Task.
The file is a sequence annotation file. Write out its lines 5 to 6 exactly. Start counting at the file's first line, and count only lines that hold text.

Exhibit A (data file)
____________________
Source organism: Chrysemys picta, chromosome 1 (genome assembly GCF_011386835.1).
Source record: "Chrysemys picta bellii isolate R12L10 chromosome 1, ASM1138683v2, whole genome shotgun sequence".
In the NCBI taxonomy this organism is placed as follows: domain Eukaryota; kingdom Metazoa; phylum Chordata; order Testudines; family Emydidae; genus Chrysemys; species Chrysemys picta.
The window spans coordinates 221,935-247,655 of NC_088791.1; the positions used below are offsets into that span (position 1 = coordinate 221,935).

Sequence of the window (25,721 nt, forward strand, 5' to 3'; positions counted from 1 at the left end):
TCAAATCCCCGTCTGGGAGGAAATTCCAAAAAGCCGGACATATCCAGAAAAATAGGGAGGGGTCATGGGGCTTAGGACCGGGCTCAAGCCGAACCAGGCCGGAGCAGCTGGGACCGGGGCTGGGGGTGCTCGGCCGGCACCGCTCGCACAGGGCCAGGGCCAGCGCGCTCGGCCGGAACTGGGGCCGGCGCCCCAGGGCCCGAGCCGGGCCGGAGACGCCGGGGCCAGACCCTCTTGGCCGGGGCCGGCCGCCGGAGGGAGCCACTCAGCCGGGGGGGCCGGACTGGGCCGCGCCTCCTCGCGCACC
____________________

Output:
Sequence of the window (25,721 nt, forward strand, 5' to 3'; positions counted from 1 at the left end):
TCAAATCCCCGTCTGGGAGGAAATTCCAAAAAGCCGGACATATCCAGAAAAATAGGGAGGGGTCATGGGGCTTAGGACCGGGCTCAAGCCGAACCAGGCCGGAGCAGCTGGGACCGGGGCTGGGGGTGCTCGGCCGGCACCGCTCGCACAGGGCCAGGGCCAGCGCGCTCGGCCGGAACTGGGGCCGGCGCCCCAGGGCCCGAGCCGGGCCGGAGACGCCGGGGCCAGACCCTCTTGGCCGGGGCCGGCCGCCGGAGGGAGCCACTCAGCCGGGGGGGCCGGACTGGGCCGCGCCTCCTCGCGCACC